Can principles from engineering provide a broader understanding of how the human skeleton works and be used to help prevent a common and often consequential event for people as they age—bone fractures?
Research from a team of investigators that includes orthopedic surgeons and mechanical engineers suggests that, yes, looking at how engineered materials, such as metals and ceramics, function over time can illuminate how bones behave as a person ages.
In particular, the research focuses on fatigue as the missing link between bone fragility and fracture as aptly stated in the title of a recent study, “Fatigue as the Missing Link Between Bone Fragility and Fracture.”1 Fatigue, used in terms of fracture mechanics, implies that a material’s mechanical resistance will decrease over time as a result of repetitive, or cyclic, loading. Fatigue failure refers to the number of cycles, or the time needed, for the material to be damaged via crack growths that cause the material failure.
Applying this to the human skeleton, the investigators propose that some bone fractures in older people are the result of cyclic loading, producing microcracks that, over time, result in fatigue fracture. Older people are more susceptible to this type of fracture because of the well-known fact that bone remodeling and repair slows with age, but also, the investigators suggest, because the quality of bone in older people is decreased, evidenced by the decreased capacity of bone to handle weight-bearing loads.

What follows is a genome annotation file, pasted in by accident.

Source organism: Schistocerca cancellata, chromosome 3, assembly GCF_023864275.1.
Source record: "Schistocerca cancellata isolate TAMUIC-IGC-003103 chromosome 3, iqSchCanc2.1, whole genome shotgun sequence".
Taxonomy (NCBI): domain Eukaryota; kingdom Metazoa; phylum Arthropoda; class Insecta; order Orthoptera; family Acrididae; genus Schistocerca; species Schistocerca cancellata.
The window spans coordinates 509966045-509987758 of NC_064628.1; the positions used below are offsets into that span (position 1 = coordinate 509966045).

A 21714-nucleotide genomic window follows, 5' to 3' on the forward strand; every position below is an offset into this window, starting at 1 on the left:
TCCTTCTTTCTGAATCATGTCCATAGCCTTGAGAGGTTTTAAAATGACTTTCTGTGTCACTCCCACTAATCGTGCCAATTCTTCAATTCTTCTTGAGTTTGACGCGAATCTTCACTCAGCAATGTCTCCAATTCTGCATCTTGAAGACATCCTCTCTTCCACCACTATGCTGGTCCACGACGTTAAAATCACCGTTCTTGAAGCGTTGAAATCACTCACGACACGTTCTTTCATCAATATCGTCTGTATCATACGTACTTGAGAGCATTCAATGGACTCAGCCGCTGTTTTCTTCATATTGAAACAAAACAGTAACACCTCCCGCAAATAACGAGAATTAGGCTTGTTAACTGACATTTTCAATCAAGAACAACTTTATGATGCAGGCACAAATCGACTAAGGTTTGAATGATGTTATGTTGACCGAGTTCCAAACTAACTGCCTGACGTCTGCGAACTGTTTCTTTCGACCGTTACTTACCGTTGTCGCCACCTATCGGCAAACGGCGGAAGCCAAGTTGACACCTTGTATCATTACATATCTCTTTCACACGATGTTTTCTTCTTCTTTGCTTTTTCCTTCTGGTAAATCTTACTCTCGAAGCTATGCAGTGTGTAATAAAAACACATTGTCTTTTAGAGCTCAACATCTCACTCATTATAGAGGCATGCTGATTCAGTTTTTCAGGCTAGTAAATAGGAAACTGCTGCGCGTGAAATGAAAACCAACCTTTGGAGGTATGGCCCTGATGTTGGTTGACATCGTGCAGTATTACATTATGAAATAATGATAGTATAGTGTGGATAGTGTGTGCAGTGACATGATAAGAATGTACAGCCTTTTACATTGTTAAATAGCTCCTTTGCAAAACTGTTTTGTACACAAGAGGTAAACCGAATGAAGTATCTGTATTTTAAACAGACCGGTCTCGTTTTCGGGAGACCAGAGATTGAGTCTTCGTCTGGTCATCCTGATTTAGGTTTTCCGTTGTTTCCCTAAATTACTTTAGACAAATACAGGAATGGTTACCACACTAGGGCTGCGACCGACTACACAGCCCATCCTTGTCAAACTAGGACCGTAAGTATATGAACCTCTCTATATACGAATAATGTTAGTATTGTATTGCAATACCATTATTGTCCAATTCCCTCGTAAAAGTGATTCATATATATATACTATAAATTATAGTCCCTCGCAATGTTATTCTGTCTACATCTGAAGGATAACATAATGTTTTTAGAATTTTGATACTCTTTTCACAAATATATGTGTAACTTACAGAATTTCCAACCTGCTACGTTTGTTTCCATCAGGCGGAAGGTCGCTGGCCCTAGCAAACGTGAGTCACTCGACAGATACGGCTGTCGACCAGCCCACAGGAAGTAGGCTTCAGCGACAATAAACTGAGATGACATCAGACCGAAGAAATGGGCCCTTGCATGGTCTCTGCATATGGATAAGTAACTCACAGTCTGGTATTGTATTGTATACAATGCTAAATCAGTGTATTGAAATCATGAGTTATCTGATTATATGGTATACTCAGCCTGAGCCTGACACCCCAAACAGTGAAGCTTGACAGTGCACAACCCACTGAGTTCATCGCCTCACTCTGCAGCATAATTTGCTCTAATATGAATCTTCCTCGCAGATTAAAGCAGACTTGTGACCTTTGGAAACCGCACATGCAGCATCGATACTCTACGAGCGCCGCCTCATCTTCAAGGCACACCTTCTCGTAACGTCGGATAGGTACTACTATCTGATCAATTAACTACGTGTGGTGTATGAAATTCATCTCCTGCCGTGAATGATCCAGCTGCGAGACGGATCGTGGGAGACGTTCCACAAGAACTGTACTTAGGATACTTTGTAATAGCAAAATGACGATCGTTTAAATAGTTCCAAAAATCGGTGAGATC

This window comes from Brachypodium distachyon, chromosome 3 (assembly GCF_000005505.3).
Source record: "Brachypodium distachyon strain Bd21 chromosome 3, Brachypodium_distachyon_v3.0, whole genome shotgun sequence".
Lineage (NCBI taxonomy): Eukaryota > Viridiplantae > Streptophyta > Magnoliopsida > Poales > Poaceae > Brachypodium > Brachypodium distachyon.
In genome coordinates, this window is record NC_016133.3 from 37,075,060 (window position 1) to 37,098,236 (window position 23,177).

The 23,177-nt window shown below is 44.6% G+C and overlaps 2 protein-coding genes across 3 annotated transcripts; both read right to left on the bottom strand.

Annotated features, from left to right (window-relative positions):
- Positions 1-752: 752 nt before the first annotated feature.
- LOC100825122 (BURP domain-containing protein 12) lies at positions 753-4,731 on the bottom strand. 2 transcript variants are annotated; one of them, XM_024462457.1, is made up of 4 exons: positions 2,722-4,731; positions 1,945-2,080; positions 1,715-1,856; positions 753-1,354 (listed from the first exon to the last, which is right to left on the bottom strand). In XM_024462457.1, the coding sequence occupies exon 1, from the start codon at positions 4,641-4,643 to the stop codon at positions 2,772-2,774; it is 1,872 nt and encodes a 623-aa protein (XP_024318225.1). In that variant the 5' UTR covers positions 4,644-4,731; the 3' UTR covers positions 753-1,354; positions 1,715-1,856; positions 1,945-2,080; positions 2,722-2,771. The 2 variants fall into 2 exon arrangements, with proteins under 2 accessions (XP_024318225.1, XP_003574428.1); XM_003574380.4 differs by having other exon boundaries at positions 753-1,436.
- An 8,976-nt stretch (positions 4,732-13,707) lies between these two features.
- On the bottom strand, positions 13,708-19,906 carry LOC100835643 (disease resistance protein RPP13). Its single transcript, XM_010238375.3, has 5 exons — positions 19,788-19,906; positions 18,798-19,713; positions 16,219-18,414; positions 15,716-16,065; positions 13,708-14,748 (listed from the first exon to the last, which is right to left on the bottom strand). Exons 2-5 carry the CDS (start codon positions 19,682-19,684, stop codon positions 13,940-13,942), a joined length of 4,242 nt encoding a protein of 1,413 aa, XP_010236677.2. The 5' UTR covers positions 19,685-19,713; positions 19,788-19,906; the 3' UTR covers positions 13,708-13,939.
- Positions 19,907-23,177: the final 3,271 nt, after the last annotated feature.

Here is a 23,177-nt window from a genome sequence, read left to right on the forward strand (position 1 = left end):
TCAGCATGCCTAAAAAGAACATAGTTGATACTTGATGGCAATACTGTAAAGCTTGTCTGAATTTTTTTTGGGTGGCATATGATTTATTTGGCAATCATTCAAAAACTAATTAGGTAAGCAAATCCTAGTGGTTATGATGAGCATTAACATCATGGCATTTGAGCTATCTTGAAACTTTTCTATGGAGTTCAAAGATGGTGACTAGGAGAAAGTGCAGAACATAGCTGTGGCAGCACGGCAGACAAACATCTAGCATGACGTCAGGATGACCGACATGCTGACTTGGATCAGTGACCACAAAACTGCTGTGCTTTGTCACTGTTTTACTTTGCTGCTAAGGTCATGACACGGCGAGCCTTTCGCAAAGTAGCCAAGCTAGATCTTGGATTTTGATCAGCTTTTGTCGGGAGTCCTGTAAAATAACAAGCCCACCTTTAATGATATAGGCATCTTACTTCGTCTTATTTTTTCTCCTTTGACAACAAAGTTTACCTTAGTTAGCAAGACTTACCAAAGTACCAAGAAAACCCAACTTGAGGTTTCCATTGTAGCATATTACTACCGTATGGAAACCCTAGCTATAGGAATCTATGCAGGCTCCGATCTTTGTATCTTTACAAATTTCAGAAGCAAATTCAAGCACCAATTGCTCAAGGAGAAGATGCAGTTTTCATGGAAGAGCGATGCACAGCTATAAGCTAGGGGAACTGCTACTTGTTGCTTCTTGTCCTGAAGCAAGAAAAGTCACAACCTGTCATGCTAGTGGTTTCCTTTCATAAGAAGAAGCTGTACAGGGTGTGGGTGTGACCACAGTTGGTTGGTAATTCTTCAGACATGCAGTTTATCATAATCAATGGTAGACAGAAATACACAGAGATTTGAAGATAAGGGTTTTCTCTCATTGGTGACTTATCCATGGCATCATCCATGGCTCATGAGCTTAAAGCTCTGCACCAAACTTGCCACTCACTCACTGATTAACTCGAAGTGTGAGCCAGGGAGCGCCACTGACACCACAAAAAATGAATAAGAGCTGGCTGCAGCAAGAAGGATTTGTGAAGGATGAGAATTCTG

“Most people think the elderly break a bone because they fall,” says lead author of the study Claire Acevedo, PhD, assistant professor, Department of Mechanical Engineering, University of Utah, Salt Lake City. The research, she says, suggests the “bone is already damaged by microcracks before they fall, so the fall may occur on an already partly broken bone or the fall may even be induced because the bone breaks at some point.”
New Insight into Skeleton Pathology
Calling the research fascinating, Thomas Parker Vail, MD, James L. Young Professor and chairman, Department of Orthopaedic Surgery, University of California, San Francisco, says it represents a new look at how bone responds and communicates within its own structure, as well as outside that structure.
Through imaging, he says the investigators have shown the tiny canals that connect osteocytes within the bone. If you overlay this imaging on images of neuronal networks, he says, the similarity is astounding.